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Int'l Fish Conservation Bodies Ban Ocean Bottom Dragnet Fishing


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Int'l fish conservation bodies ban ocean bottom dragnet fishing

(Kyodo) _ Two international fisheries-resources conversation bodies have decided to provisionally ban dragnet fishing in deep ocean waters surrounding Antarctica and in the northwestern Atlantic, Japanese officials said.

The bans were imposed in light of scientists' warnings that bottom trawling has disrupted oceanic ecosystems, according to the officials who are familiar with recent discussions at the Convention on the Conservation of Antarctic Marine Living Resources and the Northwest Atlantic Fisheries Organization.

In 2004, over 1,100 scientists from 70 countries, including Japan, called for a provisional ban on bottom trawling.

Bottom trawling refers to a method of fishing involving boats pulling large nets at a depth of 500 meters to 2,000 meters. Most dragnet fishermen, including those from European nations, Russia, China, South Korea and Japan, have been using this method in recent years.

Members of both the CCAMLR and NAFO agreed unanimously to impose the bans, which come into force with immediate effect, the officials said. The CCAMLR comprises 24 countries and organizations, and NAFO 13 countries and regions.

The bans cover nearly the entire area of the Antarctic Sea as well as four areas in the northwestern Atlantic, including one surrounding an undersea mountain off Canada's Newfoundland, they said.

In addition, the two bodies decided to prohibit catches of sharks and some other fish to protect stocks from depletion, they said.

It is rare for an international body in charge of conserving maritime resources to produce an agreement of this sort concerning fishing activities in open seas.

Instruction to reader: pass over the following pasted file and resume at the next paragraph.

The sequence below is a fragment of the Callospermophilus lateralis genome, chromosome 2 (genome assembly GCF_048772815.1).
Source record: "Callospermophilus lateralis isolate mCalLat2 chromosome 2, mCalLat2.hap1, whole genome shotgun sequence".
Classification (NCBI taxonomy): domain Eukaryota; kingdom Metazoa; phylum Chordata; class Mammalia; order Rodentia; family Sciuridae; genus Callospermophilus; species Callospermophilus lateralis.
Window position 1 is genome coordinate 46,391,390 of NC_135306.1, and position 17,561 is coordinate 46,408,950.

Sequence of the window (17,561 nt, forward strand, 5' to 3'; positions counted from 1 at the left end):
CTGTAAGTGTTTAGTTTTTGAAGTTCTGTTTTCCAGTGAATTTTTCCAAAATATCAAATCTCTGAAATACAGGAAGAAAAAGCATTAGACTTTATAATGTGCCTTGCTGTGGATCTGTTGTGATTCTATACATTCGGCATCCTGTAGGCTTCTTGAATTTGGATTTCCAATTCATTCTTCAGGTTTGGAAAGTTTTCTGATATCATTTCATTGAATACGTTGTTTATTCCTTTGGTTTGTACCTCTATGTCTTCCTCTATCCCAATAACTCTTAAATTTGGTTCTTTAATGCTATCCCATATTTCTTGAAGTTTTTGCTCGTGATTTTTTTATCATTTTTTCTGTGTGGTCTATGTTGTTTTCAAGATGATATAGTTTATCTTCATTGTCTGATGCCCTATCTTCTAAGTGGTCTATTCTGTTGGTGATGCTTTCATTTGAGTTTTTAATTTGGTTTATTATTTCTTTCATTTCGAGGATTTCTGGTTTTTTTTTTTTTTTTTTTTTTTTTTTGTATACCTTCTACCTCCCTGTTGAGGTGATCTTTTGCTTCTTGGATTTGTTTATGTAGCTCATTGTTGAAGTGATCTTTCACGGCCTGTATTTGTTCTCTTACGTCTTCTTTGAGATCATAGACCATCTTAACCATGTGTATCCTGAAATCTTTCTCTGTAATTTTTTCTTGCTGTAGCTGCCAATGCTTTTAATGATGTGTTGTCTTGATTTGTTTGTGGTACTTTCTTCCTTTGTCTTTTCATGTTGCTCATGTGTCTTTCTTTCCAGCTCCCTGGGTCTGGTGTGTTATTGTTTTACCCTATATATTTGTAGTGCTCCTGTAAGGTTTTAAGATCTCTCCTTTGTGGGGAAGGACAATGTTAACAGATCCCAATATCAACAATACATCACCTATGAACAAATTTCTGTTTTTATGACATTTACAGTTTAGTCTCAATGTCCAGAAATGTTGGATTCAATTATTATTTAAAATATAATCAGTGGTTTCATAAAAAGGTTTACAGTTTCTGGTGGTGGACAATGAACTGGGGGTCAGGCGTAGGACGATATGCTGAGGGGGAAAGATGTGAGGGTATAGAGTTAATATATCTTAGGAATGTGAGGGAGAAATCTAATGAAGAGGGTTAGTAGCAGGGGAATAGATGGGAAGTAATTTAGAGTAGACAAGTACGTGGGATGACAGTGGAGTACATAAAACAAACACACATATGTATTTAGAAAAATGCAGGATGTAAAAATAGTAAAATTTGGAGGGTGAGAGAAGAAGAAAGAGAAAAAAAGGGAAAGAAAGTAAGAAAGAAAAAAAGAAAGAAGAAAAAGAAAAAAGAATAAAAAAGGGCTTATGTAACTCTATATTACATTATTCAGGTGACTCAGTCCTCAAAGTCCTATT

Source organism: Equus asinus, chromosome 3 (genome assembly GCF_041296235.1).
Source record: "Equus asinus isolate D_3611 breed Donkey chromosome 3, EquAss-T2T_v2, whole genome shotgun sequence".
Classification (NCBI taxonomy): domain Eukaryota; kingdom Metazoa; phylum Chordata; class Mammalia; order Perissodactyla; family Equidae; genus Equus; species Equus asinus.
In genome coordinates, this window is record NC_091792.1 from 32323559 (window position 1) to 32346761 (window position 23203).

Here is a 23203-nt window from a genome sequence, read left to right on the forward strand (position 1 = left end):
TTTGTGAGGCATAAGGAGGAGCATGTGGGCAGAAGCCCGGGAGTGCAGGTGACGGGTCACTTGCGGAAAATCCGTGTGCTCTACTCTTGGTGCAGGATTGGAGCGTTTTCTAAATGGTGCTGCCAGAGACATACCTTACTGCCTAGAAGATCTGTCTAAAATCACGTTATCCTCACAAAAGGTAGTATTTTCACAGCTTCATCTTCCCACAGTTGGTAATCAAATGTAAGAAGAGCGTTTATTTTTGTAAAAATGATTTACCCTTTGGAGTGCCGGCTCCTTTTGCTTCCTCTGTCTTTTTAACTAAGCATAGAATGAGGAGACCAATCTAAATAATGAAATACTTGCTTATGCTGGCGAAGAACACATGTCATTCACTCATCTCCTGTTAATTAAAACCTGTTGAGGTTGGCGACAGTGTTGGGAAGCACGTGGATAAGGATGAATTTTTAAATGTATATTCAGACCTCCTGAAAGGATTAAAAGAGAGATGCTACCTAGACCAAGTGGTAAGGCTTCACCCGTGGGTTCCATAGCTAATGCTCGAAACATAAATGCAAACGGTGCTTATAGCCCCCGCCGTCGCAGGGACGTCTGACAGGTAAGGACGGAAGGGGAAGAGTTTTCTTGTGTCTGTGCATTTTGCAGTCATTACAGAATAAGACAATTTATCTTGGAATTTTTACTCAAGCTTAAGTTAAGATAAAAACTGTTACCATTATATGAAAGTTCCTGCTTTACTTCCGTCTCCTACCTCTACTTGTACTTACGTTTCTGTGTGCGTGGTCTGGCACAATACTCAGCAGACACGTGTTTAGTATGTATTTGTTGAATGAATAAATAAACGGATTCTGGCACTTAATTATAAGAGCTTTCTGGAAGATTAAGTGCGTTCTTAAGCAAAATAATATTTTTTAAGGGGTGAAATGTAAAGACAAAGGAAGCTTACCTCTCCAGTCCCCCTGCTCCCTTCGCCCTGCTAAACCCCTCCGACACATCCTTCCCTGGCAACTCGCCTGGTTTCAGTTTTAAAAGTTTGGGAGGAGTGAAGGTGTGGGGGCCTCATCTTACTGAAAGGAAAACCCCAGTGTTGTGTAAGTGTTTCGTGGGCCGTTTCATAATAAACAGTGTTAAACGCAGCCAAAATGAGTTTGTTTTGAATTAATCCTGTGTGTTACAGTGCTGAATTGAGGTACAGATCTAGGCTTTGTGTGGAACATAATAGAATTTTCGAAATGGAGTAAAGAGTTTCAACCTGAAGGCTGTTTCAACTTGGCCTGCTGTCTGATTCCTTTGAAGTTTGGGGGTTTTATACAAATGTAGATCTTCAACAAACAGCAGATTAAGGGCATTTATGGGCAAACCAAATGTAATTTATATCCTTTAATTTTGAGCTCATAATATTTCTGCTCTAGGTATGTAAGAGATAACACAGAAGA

The decisions indicate that the international community is putting greater emphasis on efforts to conserve maritime resources.

The member states of the United Nations, whose plenary session is currently under way, are also deliberating on proposals to regulate deep-sea trawling.

Encouraged by the two multilateral bodies' decisions, the U.N. session may come up with even more stringent regulatory steps, the officials said.

The CCAMLR, which wrapped up its latest session in Australia on Nov. 3, decided to impose the ban on bottom trawling around Antarctica for the period to 2009.

The body also decided to ask its Scientific Committee to conduct an investigation into the matter with an eye to having the panel deliberate in 2009 on whether to extend the ban, they said.

NAFO decided at its September meeting in Canada to provisionally ban commercial fishing in the areas surrounding four undersea mountains in the northwestern Atlantic, the officials said.

NAFO members will hold talks on whether to continue the ban at a meeting slated for 2010 after members conduct research on the effects of fishing on the state of living creatures in the areas surrounding the undersea mountains, they said. The effects of bottom trawling will also be examined.

An official at Japan's Fisheries Agency said the Japanese government has endorsed the recent decisions by the two international bodies as they called for only provisional bans.

But the official cautioned, "We are opposed to banning trawling without having scientific grounds."

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